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Euthanasia for Mental Illness ** upsetting content**

(106 Posts)
Thisnamechanger Fri 10-Aug-18 11:00:58

Has there been a thread about Aurelia Brouwers yet? I've just read the story on the BBC news website and it's deeply, deeply shocking and unbelievably sad. I just can't get my head around it.

www.bbc.co.uk/news/stories-45117163

flamingofridays Fri 10-Aug-18 11:05:15

yikes.

I am pro being able to make that decision, if you have a terminal illness or similar, but I am not sure how I feel about this in regards to mental health at all.

It is unbelievably sad whatever way you look at it.

Thisnamechanger Fri 10-Aug-18 11:06:36

I can't remember when I last read a news article that chilled me so much.

SporkInTheToaster Fri 10-Aug-18 11:38:48

Personally, I’m troubled by the ethical issues surrounding assisted dying though I can see both sides of the coin.

However, I don’t see how, if you agree with it (in principle) for certain physical conditions, you could be opposed to it for similarly extreme psychiatric conditions too. It would be wonderful to think that everyone can be treated or rehabilitated back to health and wellbeing but how realistic is that and how long do the people living it have to plough on, in hellish circumstances, until enough is enough?

It’s hard because in cases of terminal illness, there is a defined ‘end’ so assisted dying seems more clear cut. In cases like this or cases where there’s not a ‘terminal’ factor (I’m thinking things like like quadriplegia/severe spinal cord injury) the person could go on for years, have a normal life expectancy even. What that person’s quality of life might be, is anyone’s guess and could change over the years. It’s so deeply complex as a topic.

73kittycat73 Fri 10-Aug-18 11:46:40

I'm surprised you find it so shocking. As someone who has had mental health problems from a very young age, I could totally understand Aurelia's decision. Sometimes your quality of life is just not there. Sometimes it can seem bleak and you can seem to have no respite.
She was suffering anguish, and mental pain can be equal to, or greater than, physical pain.
She didn't rush into the decision. I think it's important that people with long term mental health problems have as much say in their treatment as people with physical problems.
I'm not saying suicide it the answer, or to rush in with euthanasia as the only option. Just that, if all else has failed time and time again, surely that person should have the same personal choice/option too?

73kittycat73 Fri 10-Aug-18 11:48:27

Is the answer.

flamingofridays Fri 10-Aug-18 11:56:34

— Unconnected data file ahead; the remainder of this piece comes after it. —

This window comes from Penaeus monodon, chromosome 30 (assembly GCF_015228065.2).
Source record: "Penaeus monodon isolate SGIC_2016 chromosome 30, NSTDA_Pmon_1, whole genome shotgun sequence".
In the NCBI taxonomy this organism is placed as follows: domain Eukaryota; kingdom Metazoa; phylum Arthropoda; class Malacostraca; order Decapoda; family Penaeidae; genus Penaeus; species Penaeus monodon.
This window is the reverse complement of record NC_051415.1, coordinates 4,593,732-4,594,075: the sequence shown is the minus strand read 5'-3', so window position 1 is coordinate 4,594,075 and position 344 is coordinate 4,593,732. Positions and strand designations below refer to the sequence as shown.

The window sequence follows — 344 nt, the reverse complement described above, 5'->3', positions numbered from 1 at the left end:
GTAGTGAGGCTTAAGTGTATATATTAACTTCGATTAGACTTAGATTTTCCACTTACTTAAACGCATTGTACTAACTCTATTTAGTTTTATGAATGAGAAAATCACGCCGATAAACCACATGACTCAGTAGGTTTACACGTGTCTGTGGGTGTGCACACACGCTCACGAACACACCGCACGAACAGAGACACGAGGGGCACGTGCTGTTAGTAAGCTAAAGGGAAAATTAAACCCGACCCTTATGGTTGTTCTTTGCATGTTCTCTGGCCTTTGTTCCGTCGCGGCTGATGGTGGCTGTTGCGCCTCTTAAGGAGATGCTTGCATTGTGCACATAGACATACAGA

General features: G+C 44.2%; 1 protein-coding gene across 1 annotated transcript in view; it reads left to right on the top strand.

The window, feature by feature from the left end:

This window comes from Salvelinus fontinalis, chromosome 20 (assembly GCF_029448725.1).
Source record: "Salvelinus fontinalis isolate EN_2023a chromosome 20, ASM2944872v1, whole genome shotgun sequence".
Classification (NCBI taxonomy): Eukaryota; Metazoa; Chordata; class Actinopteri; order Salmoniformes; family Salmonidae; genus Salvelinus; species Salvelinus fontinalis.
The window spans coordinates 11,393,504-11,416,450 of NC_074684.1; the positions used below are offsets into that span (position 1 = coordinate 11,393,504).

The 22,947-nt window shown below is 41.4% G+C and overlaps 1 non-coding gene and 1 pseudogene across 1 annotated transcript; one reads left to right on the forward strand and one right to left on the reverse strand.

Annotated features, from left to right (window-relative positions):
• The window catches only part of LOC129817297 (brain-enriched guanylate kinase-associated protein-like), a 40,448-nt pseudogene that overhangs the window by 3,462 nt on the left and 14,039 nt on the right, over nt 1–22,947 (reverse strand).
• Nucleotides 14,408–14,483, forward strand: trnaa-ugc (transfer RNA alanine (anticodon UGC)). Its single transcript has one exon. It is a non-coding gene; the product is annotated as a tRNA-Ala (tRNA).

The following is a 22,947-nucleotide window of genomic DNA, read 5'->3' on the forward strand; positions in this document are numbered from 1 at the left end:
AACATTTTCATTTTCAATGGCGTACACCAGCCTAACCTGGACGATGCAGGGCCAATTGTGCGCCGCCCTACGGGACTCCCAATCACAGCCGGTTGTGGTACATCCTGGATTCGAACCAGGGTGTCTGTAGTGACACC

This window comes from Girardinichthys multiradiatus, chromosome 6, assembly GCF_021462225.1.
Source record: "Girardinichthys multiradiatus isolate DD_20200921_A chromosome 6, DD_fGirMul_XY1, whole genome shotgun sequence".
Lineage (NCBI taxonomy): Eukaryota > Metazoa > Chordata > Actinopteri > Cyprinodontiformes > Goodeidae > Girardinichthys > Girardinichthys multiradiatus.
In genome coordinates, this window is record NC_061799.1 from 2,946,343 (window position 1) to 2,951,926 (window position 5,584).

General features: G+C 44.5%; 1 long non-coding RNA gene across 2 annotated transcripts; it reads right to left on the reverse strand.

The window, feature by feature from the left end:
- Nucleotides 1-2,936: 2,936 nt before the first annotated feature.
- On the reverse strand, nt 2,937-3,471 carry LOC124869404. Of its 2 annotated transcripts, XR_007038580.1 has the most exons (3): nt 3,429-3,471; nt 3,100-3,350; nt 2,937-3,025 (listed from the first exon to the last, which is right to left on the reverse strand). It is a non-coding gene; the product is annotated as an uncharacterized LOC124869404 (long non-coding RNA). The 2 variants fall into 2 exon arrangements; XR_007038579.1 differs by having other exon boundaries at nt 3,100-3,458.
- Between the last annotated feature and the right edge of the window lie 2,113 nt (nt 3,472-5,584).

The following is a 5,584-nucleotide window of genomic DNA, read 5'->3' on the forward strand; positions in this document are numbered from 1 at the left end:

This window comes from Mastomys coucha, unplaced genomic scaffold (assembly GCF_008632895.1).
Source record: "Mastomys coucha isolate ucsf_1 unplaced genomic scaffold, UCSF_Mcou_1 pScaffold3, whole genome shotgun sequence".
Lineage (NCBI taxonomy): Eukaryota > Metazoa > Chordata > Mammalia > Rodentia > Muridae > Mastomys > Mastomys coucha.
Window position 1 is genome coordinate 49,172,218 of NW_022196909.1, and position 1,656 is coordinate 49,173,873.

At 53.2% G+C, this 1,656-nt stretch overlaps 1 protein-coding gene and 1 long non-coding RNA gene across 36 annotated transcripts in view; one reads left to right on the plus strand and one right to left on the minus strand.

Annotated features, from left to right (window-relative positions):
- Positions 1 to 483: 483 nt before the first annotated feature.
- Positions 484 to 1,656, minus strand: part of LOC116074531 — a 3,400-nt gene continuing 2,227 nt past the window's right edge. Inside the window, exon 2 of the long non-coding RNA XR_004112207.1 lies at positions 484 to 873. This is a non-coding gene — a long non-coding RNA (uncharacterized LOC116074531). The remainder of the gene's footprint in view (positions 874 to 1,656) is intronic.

I don’t see how, if you agree with it (in principle) for certain physical conditions, you could be opposed to it for similarly extreme psychiatric conditions too

I think, for me, that its the fact that she has mental health issues, and she and the doctors are saying this is the only option. I mean, that may be true, and they may have exhausted all the drugs/therapies/whatever else that are available.

I am just stuck on the fact that she is allowed to make such a decision, whilst being in that mental state. I am not sure I feel comfortable with the fact that someone who is obviously very troubled is "allowed" to make that decision.

However, when I write that I question myself and say well she obviously knows what she wants, she is not so troubled that she cannot think logically so why should she not.

I don't know, I am on the fence.

The brain is a complicated thing, and depression and mental health issues, to me, seem less "definite" (cant think of a good word) than for example terminal cancer, or another condition which is slowly but surely killing you.

however, I am aware of how naïve that statement is.

Yoksha Fri 10-Aug-18 12:25:33

This has added a new dimension as to how I feel. I'm just getting my head around terminal illnesses and choice. I agree that as a society we need to debate this whole subject. I don't disagree in spirit. It should be addressed, and it shouldn't just be left up to the experts. The Dutch seem to be acceptable. And they've always got informed choice as an individual. Who determines mental capacity as an individual is something else.

Flamingo... I don't think your statement is naive. Sometimes the best solutions/ideas come from putting something out there, addressing it & as a 'collective' dismissing it or move forward . I find it hard equating terminal illness with severe mental illness.

I know first hand of a lifelong best friend who recently discovered their elderly relative who was a victim of collusion between the relative's sibling, lawyer, a doctor and office staff to rid her of her assets & life savings. It's been a long road. It's taken over their lives. Truly eye-watering.

Mn has begun my education to rationalise this subject. So sad. But thank you OP for highlighting this.

usernamealreadytaken Fri 10-Aug-18 13:27:04

I have very mixed feelings about it, but do accept it for terminal illness.

she is allowed to make such a decision, whilst being in that mental state